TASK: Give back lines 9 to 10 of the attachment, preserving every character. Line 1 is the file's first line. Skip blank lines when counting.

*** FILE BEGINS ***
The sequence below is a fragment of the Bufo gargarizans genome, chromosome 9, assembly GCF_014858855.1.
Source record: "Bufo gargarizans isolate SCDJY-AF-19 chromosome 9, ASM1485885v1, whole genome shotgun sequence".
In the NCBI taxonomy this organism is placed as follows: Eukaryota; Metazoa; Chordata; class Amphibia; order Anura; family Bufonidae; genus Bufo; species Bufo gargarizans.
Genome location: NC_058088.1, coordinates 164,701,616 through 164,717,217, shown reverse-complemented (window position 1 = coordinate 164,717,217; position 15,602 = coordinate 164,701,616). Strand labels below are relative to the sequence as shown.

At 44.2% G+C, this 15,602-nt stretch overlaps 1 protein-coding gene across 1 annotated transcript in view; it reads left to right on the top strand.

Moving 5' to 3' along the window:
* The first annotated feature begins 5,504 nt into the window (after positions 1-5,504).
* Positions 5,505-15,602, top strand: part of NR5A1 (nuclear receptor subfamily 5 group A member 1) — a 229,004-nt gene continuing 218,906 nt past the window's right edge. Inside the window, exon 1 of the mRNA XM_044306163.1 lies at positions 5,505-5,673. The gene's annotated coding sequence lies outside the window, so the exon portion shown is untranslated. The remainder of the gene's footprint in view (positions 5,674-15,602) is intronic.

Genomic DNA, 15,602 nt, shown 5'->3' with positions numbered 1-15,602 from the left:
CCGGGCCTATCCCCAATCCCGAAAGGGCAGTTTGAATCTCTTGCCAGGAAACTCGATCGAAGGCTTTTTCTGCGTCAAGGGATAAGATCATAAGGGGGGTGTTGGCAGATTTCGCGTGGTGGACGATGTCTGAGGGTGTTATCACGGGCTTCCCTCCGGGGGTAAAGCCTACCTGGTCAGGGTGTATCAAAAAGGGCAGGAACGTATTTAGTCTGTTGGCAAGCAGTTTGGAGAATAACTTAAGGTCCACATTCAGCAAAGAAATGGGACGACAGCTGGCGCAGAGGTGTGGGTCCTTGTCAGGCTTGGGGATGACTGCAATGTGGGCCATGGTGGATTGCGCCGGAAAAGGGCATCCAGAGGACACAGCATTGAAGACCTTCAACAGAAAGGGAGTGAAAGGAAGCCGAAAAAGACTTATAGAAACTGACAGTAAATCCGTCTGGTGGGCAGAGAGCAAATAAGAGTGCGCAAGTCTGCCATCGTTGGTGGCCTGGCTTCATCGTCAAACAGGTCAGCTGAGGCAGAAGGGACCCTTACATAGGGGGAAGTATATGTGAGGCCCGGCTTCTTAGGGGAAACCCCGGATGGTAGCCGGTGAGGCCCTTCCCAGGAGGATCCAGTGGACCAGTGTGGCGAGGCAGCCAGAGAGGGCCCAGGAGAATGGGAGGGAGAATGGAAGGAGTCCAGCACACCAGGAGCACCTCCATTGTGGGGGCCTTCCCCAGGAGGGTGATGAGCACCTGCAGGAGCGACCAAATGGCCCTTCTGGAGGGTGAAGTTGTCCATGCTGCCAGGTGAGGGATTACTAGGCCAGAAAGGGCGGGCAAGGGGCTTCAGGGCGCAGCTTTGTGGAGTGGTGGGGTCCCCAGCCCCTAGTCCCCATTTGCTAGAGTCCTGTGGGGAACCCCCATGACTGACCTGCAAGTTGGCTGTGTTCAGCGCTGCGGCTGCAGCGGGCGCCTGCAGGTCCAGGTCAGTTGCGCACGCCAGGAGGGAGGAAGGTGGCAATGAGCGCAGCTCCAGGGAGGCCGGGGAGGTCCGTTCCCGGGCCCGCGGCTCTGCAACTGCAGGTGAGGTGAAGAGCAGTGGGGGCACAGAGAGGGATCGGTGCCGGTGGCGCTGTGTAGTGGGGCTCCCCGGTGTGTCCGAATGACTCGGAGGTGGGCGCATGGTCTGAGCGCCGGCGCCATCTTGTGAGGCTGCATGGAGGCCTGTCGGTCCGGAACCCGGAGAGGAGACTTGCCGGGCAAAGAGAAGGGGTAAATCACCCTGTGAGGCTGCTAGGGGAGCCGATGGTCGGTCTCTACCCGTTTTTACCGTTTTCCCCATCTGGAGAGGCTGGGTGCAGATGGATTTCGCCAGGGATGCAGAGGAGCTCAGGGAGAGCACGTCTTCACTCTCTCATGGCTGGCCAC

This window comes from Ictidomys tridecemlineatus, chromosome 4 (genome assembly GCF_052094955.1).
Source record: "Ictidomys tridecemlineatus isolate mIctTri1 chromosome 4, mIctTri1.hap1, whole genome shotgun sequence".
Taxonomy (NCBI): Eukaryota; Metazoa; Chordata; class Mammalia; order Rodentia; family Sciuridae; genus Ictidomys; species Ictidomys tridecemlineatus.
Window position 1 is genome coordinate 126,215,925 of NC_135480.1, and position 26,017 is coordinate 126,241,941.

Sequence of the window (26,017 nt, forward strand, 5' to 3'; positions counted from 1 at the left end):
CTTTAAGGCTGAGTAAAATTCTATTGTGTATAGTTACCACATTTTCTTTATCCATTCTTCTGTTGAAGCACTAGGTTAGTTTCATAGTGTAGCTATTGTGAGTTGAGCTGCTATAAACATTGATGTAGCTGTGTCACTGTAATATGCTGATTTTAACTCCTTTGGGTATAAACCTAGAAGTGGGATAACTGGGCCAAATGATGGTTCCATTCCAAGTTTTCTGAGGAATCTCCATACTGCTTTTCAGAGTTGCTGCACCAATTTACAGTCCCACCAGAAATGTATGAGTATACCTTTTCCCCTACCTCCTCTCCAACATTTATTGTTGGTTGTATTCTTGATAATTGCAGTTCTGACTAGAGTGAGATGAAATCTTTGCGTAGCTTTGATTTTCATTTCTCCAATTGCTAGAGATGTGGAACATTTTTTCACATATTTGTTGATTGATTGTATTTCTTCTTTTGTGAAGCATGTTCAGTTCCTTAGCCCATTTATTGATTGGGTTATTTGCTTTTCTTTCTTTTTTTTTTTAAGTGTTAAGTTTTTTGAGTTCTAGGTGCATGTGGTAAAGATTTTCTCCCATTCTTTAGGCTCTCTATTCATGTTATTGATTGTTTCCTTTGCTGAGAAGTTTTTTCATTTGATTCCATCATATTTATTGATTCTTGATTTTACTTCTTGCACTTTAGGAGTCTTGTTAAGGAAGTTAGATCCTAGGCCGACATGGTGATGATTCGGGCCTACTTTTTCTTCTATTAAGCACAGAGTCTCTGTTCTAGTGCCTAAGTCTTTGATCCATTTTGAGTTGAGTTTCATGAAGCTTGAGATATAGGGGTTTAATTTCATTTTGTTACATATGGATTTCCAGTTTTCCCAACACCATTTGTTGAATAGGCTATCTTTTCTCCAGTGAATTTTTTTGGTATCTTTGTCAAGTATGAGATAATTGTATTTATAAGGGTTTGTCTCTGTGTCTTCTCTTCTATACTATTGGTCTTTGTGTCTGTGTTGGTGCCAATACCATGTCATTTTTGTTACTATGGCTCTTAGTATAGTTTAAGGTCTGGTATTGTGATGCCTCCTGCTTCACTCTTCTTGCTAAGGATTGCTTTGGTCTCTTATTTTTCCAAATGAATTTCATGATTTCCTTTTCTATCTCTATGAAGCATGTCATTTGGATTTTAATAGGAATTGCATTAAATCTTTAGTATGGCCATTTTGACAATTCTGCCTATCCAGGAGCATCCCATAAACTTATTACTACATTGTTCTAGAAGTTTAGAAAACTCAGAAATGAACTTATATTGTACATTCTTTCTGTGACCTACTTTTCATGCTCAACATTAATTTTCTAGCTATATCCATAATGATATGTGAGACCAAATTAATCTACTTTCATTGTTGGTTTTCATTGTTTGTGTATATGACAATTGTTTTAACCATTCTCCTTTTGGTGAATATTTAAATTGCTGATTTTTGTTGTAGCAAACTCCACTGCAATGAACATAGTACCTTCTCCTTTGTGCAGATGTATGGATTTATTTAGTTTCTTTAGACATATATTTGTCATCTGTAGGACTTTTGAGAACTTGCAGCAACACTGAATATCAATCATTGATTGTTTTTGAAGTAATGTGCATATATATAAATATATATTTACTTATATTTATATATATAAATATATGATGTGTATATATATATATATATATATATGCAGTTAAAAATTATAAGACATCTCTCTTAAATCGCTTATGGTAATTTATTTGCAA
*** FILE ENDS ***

Genomic DNA, 15,602 nt, shown 5'->3' with positions numbered 1-15,602 from the left:
CCGGGCCTATCCCCAATCCCGAAAGGGCAGTTTGAATCTCTTGCCAGGAAACTCGATCGAAGGCTTTTTCTGCGTCAAGGGATAAGATCATAAGGGGGGTGTTGGCAGATTTCGCGTGGTGGACGATGTCTGAGGGTGTTATCACGGGCTTCCCTCCGGGGGTAAAGCCTACCTGGTCAGGGTGTATCAAAAAGGGCAGGAACGTATTTAGTCTGTTGGCAAGCAGTTTGGAGAATAACTTAAGGTCCACATTCAGCAAAGAAATGGGACGACAGCTGGCGCAGAGGTGTGGGTCCTTGTCAGGCTTGGGGATGACTGCAATGTGGGCCATGGTGGATTGCGCCGGAAAAGGGCATCCAGAGGACACAGCATTGAAGACCTTCAACAGAAAGGGAGTGAAAGGAAGCCGAAAAAGACTTATAGAAACTGACAGTAAATCCGTCTGGTGGGCAGAGAGCAAATAAGAGTGCGCAAGTCTGCCATCGTTGGTGGCCTGGCTTCATCGTCAAACAGGTCAGCTGAGGCAGAAGGGACCCTTACATAGGGGGAAGTATATGTGAGGCCCGGCTTCTTAGGGGAAACCCCGGATGGTAGCCGGTGAGGCCCTTCCCAGGAGGATCCAGTGGACCAGTGTGGCGAGGCAGCCAGAGAGGGCCCAGGAGAATGGGAGGGAGAATGGAAGGAGTCCAGCACACCAGGAGCACCTCCATTGTGGGGGCCTTCCCCAGGAGGGTGATGAGCACCTGCAGGAGCGACCAAATGGCCCTTCTGGAGGGTGAAGTTGTCCATGCTGCCAGGTGAGGGATTACTAGGCCAGAAAGGGCGGGCAAGGGGCTTCAGGGCGCAGCTTTGTGGAGTGGTGGGGTCCCCAGCCCCTAGTCCCCATTTGCTAGAGTCCTGTGGGGAACCCCCATGACTGACCTGCAAGTTGGCTGTGTTCAGCGCTGCGGCTGCAGCGGGCGCCTGCAGGTCCAGGTCAGTTGCGCACGCCAGGAGGGAGGAAGGTGGCAATGAGCGCAGCTCCAGGGAGGCCGGGGAGGTCCGTTCCCGGGCCCGCGGCTCTGCAACTGCAGGTGAGGTGAAGAGCAGTGGGGGCACAGAGAGGGATCGGTGCCGGTGGCGCTGTGTAGTGGGGCTCCCCGGTGTGTCCGAATGACTCGGAGGTGGGCGCATGGTCTGAGCGCCGGCGCCATCTTGTGAGGCTGCATGGAGGCCTGTCGGTCCGGAACCCGGAGAGGAGACTTGCCGGGCAAAGAGAAGGGGTAAATCACCCTGTGAGGCTGCTAGGGGAGCCGATGGTCGGTCTCTACCCGTTTTTACCGTTTTCCCCATCTGGAGAGGCTGGGTGCAGATGGATTTCGCCAGGGATGCAGAGGAGCTCAGGGAGAGCACGTCTTCACTCTCTCATGGCTGGCCAC